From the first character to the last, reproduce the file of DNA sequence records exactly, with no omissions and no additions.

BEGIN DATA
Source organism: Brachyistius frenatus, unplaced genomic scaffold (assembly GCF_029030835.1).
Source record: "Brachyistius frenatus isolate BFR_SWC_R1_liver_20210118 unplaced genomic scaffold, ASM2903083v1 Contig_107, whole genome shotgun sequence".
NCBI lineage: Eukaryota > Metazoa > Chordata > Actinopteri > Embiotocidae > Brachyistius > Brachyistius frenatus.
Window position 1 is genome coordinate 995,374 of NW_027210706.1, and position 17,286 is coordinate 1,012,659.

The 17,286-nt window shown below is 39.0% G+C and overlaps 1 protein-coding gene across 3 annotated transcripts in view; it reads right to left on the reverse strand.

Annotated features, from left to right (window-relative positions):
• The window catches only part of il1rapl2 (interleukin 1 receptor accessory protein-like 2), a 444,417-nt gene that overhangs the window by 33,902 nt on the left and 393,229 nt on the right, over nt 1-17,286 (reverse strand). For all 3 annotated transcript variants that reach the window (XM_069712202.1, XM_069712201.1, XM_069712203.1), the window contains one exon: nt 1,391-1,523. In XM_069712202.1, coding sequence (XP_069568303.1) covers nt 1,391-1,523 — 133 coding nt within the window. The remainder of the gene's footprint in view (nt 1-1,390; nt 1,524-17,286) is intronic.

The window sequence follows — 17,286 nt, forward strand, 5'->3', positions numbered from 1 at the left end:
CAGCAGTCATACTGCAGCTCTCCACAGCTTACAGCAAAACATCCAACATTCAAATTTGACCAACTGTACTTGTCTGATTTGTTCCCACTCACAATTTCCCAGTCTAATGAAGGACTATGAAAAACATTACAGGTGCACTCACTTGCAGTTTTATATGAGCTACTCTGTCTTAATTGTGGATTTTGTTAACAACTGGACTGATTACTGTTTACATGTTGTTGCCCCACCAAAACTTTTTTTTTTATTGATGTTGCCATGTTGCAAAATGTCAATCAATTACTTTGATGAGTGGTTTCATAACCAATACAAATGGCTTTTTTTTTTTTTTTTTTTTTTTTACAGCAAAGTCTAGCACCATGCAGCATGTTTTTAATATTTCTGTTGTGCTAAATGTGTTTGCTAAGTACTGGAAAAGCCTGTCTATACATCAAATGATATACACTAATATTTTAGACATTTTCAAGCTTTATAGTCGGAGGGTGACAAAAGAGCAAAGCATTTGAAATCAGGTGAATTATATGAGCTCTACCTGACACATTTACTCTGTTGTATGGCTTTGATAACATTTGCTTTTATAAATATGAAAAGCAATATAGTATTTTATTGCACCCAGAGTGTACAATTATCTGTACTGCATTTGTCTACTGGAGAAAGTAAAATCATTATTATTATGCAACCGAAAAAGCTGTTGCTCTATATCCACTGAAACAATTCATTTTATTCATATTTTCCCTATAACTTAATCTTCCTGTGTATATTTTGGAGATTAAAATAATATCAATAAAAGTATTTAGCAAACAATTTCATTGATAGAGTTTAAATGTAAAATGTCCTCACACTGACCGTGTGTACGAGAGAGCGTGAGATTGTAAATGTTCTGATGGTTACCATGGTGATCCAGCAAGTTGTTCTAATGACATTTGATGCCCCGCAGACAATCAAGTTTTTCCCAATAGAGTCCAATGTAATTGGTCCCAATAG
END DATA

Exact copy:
Source organism: Brachyistius frenatus, unplaced genomic scaffold (assembly GCF_029030835.1).
Source record: "Brachyistius frenatus isolate BFR_SWC_R1_liver_20210118 unplaced genomic scaffold, ASM2903083v1 Contig_107, whole genome shotgun sequence".
NCBI lineage: Eukaryota > Metazoa > Chordata > Actinopteri > Embiotocidae > Brachyistius > Brachyistius frenatus.
Window position 1 is genome coordinate 995,374 of NW_027210706.1, and position 17,286 is coordinate 1,012,659.

The 17,286-nt window shown below is 39.0% G+C and overlaps 1 protein-coding gene across 3 annotated transcripts in view; it reads right to left on the reverse strand.

Annotated features, from left to right (window-relative positions):
• The window catches only part of il1rapl2 (interleukin 1 receptor accessory protein-like 2), a 444,417-nt gene that overhangs the window by 33,902 nt on the left and 393,229 nt on the right, over nt 1-17,286 (reverse strand). For all 3 annotated transcript variants that reach the window (XM_069712202.1, XM_069712201.1, XM_069712203.1), the window contains one exon: nt 1,391-1,523. In XM_069712202.1, coding sequence (XP_069568303.1) covers nt 1,391-1,523 — 133 coding nt within the window. The remainder of the gene's footprint in view (nt 1-1,390; nt 1,524-17,286) is intronic.

The window sequence follows — 17,286 nt, forward strand, 5'->3', positions numbered from 1 at the left end:
CAGCAGTCATACTGCAGCTCTCCACAGCTTACAGCAAAACATCCAACATTCAAATTTGACCAACTGTACTTGTCTGATTTGTTCCCACTCACAATTTCCCAGTCTAATGAAGGACTATGAAAAACATTACAGGTGCACTCACTTGCAGTTTTATATGAGCTACTCTGTCTTAATTGTGGATTTTGTTAACAACTGGACTGATTACTGTTTACATGTTGTTGCCCCACCAAAACTTTTTTTTTTATTGATGTTGCCATGTTGCAAAATGTCAATCAATTACTTTGATGAGTGGTTTCATAACCAATACAAATGGCTTTTTTTTTTTTTTTTTTTTTTTTACAGCAAAGTCTAGCACCATGCAGCATGTTTTTAATATTTCTGTTGTGCTAAATGTGTTTGCTAAGTACTGGAAAAGCCTGTCTATACATCAAATGATATACACTAATATTTTAGACATTTTCAAGCTTTATAGTCGGAGGGTGACAAAAGAGCAAAGCATTTGAAATCAGGTGAATTATATGAGCTCTACCTGACACATTTACTCTGTTGTATGGCTTTGATAACATTTGCTTTTATAAATATGAAAAGCAATATAGTATTTTATTGCACCCAGAGTGTACAATTATCTGTACTGCATTTGTCTACTGGAGAAAGTAAAATCATTATTATTATGCAACCGAAAAAGCTGTTGCTCTATATCCACTGAAACAATTCATTTTATTCATATTTTCCCTATAACTTAATCTTCCTGTGTATATTTTGGAGATTAAAATAATATCAATAAAAGTATTTAGCAAACAATTTCATTGATAGAGTTTAAATGTAAAATGTCCTCACACTGACCGTGTGTACGAGAGAGCGTGAGATTGTAAATGTTCTGATGGTTACCATGGTGATCCAGCAAGTTGTTCTAATGACATTTGATGCCCCGCAGACAATCAAGTTTTTCCCAATAGAGTCCAATGTAATTGGTCCCAATAG